What Small Businesses Need to Know About the Cloud - Online Employee Schedule Software | Workforce Management – Humanity.com

What Small Businesses Need to Know About the Cloud

You’ve probably heard business analysts and others talk about moving to the cloud, but you may not know what they mean. Exactly what is the cloud anyway? Is it safe to move some or all of your company’s operations to the cloud? You may actually be using the cloud already and not even realize it. […]

You’ve probably heard business analysts and others talk about moving to the cloud, but you may not know what they mean.

Exactly what is the cloud anyway? Is it safe to move some or all of your company’s operations to the cloud? You may actually be using the cloud already and not even realize it.

If you run a small business, here is what you need to know about the cloud.

What Is the Cloud?

Cloud computing is an important trend for businesses. According to an IDC Market Spotlight sponsored by IBM, small and medium sized businesses are projected to spend an additional 20% on cloud computing every year for the next five years.

Small business owners and retailers need to know what the cloud is. They also need to understand how it can help their small business.

Cloud computing refers to storing files and information online using a network of remote servers. Traditionally, information and files were stored on a local server or hard drive, but as the Internet grew so did cloud computing.

Applications that run on the cloud spread the information across thousands of computers, providing you with better security and speed. If you access your information through the Internet instead of through your local computer, chances are that your information is stored in the cloud.

There are several ways that you can take part in cloud computing:

Software-as-a-Service (SaaS). 
To use SaaS cloud-based computing, you purchase a subscription to software through the Internet rather than installing the software on your own computer. You may be billed monthly or annually for our usage, and you can cancel at any time.

Platform-as-a-Service (PaaS).
With PaaS, you purchase the rights to use a platform within the cloud where you can create your own custom applications and store data. The provider may provide you with templates or other tools.

Infrastructure-as-a-Services (IaaS). 
If you run most of your operations from the cloud instead of buying servers, storage, and other hardware, then you are likely taking advantage of IaaS.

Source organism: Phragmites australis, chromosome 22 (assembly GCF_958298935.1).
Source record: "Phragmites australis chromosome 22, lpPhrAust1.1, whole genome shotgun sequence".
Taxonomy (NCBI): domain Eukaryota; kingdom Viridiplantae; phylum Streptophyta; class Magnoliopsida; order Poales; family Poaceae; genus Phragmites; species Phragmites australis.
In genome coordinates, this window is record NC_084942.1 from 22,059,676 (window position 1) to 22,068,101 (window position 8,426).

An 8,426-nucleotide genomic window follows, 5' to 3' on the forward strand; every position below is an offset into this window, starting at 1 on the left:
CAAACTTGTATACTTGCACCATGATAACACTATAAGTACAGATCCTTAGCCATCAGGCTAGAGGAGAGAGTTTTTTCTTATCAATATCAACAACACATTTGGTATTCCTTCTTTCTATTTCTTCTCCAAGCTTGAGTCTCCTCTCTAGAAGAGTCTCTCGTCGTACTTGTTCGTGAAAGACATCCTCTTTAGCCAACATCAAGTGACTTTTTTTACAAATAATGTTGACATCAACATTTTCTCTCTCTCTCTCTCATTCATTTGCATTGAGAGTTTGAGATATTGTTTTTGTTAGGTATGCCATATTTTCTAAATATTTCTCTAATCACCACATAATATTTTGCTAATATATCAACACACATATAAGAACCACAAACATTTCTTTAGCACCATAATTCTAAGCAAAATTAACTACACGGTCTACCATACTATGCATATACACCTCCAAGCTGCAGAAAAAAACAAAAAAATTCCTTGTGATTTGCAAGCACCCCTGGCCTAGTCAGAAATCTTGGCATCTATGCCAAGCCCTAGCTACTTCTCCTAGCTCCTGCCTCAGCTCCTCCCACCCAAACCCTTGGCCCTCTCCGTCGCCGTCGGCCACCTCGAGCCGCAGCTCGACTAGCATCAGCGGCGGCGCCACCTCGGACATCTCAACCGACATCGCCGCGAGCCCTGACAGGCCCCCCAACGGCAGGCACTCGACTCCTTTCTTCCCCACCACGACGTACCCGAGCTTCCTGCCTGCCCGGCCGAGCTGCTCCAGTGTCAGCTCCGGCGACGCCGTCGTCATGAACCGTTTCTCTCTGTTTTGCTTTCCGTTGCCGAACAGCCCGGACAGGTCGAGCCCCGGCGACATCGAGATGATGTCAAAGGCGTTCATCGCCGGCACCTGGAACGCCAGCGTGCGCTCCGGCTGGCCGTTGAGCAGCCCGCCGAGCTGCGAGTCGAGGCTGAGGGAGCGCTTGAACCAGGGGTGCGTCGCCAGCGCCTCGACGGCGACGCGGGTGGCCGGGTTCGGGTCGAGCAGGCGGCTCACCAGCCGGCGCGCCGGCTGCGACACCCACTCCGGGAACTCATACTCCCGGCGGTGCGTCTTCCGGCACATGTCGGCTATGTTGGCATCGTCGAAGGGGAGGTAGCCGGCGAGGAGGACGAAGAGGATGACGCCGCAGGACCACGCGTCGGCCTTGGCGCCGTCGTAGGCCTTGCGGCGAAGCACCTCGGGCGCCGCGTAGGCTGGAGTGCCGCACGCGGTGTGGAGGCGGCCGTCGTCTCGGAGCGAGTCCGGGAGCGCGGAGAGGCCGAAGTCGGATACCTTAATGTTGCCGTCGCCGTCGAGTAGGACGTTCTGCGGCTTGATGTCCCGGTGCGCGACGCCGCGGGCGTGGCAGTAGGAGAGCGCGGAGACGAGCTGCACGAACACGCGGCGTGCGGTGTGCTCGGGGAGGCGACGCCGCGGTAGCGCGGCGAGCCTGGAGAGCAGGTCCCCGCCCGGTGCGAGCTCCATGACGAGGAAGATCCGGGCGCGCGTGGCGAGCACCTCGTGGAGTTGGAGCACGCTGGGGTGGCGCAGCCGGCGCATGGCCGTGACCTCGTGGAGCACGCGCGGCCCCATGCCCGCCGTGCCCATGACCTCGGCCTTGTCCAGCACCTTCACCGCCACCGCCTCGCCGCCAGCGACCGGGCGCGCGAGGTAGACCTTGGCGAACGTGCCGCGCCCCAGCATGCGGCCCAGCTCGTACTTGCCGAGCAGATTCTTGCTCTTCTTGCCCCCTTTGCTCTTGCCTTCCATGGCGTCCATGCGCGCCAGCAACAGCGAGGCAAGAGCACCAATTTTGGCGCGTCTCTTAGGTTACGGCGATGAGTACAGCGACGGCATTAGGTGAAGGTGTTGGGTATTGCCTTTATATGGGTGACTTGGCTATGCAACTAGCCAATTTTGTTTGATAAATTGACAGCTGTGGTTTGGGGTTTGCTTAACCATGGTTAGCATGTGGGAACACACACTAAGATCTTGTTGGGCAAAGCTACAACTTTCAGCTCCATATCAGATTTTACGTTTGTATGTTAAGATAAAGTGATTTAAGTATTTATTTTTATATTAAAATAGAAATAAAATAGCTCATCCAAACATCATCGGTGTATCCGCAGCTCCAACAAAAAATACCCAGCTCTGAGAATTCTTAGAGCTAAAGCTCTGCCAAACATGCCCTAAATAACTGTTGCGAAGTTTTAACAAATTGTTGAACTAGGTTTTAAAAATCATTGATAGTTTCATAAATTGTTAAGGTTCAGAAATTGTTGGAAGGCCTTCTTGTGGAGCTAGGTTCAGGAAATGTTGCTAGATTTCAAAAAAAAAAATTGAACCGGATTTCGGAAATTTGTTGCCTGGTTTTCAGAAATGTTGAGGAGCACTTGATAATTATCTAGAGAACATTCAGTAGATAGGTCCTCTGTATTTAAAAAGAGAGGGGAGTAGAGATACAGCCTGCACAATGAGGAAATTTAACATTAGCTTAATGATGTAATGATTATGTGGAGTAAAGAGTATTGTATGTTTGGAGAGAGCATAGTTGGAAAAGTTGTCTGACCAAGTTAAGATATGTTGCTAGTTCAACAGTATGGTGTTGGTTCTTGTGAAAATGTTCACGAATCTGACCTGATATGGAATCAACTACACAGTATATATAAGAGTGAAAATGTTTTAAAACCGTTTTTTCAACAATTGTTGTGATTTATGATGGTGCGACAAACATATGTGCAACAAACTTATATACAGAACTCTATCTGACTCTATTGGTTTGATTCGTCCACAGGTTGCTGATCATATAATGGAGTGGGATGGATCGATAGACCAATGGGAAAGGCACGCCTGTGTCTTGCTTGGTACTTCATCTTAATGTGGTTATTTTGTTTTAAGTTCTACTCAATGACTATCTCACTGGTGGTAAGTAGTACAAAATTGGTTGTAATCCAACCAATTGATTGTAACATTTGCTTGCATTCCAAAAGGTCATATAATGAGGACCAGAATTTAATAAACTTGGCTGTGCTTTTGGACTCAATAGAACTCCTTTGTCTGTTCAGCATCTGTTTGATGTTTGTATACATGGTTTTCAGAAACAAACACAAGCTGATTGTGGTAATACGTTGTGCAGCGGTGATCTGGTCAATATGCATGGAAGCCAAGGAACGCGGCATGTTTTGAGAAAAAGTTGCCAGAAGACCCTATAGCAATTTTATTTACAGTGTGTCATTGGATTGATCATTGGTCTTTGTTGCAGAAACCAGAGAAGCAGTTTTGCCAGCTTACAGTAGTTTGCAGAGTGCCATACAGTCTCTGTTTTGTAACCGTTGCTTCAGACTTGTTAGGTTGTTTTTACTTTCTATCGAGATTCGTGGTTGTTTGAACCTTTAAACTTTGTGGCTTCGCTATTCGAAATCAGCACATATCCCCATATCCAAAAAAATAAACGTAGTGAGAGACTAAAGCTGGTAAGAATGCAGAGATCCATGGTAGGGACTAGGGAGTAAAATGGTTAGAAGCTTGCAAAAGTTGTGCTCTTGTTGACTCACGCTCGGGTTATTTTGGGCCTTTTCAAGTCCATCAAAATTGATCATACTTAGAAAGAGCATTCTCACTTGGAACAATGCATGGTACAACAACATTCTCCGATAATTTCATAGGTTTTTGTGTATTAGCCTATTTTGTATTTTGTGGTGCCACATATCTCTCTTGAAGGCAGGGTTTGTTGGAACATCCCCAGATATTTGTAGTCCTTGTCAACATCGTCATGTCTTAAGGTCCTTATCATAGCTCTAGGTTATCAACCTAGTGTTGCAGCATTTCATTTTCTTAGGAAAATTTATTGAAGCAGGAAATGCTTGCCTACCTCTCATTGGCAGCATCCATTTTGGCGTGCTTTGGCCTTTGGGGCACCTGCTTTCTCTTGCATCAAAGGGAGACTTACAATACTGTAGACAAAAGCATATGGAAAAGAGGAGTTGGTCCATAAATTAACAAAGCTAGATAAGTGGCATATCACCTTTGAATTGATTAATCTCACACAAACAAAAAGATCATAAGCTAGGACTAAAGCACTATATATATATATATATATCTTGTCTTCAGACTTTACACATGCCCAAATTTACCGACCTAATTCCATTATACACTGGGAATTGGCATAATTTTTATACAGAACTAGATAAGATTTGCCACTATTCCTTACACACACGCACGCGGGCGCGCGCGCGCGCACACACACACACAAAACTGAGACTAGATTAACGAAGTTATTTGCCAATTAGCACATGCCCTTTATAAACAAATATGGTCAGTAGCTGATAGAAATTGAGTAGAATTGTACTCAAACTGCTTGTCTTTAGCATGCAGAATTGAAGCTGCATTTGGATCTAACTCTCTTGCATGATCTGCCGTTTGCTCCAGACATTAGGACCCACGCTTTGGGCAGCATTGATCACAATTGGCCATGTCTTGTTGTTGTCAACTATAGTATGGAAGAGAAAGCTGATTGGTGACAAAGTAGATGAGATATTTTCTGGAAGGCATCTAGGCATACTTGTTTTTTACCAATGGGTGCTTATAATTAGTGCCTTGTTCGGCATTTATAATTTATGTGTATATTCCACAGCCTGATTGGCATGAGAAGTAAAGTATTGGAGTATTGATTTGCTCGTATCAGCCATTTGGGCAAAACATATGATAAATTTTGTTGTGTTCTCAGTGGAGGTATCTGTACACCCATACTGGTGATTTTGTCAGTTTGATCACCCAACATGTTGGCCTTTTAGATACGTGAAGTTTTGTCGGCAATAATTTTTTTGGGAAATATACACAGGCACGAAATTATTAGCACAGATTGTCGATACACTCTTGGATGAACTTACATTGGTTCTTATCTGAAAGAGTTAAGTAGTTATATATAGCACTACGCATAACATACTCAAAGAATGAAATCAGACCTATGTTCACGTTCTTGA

There are some definite advantages to cloud computing:

Access from anywhere. All you need to access cloud-based applications is a device that can connect to the Internet. Most cloud-based applications are designed for use by both a desktop machine and a mobile device, which can make using the cloud very convenient if your staff works from more than one location.

Hardware cost savings. Servers and computer network hardware can be expensive. Plus, the equipment tends to need repairs and updates. With cloud computing, someone else buys and maintains the hardware. All you do is pay for your subscription and use the application.

No hardware set-up time. When you buy your own servers, you have to set them up and configure them yourself. If you don’t have the IT skills in house to do this, you need to bring a specialist in-house to do it, which takes time and money.

Software is always up to date. Most software companies frequently update the software through patches and version upgrades. If you forget to bring your in-house software up to date, you could have problems. Cloud-based applications, however, are easily updated since they are centrally located.

Backup services. Many cloud service providers back up your data as part of their service. Plus, you don’t have to worry about a server crashing and taking your information with it since the cloud stores bits of your information on thousands of machines.

Of course, there are many other advantages to cloud computing.

Is the Cloud Safe?

Before making a move to the cloud, it’s important to understand the risks.

Ownership issues. Be sure to read your agreement with your cloud service provider carefully. Review any clauses that deal with intellectual property. If you have questions, ask your attorney.

Security. Cloud-based data security has improved greatly since companies first started moving information online. However, there is always a small risk that a hacker will access your files. To safeguard your data, never share passwords and change your passwords frequently.

Downtime. Even though the cloud uses multiple servers, there can still be a disruption in service.

Support. The technical support offered for cloud-based applications and services varies from company to company. Some companies offer excellent service.

What Functions Can Be Moved to the Cloud?

Really, there’s no limit to which business functions can be moved to the cloud. There cloud-based options for accounting, sales management, support, and more. In fact, there are software and services available for nearly every back office function.

Humanity is a good example of how staff scheduling has safely moved to the cloud and provided added efficiencies for users.

Has your business moved some of its functions to the cloud already? If not, why not get started by moving your staff planning function to the cloud?

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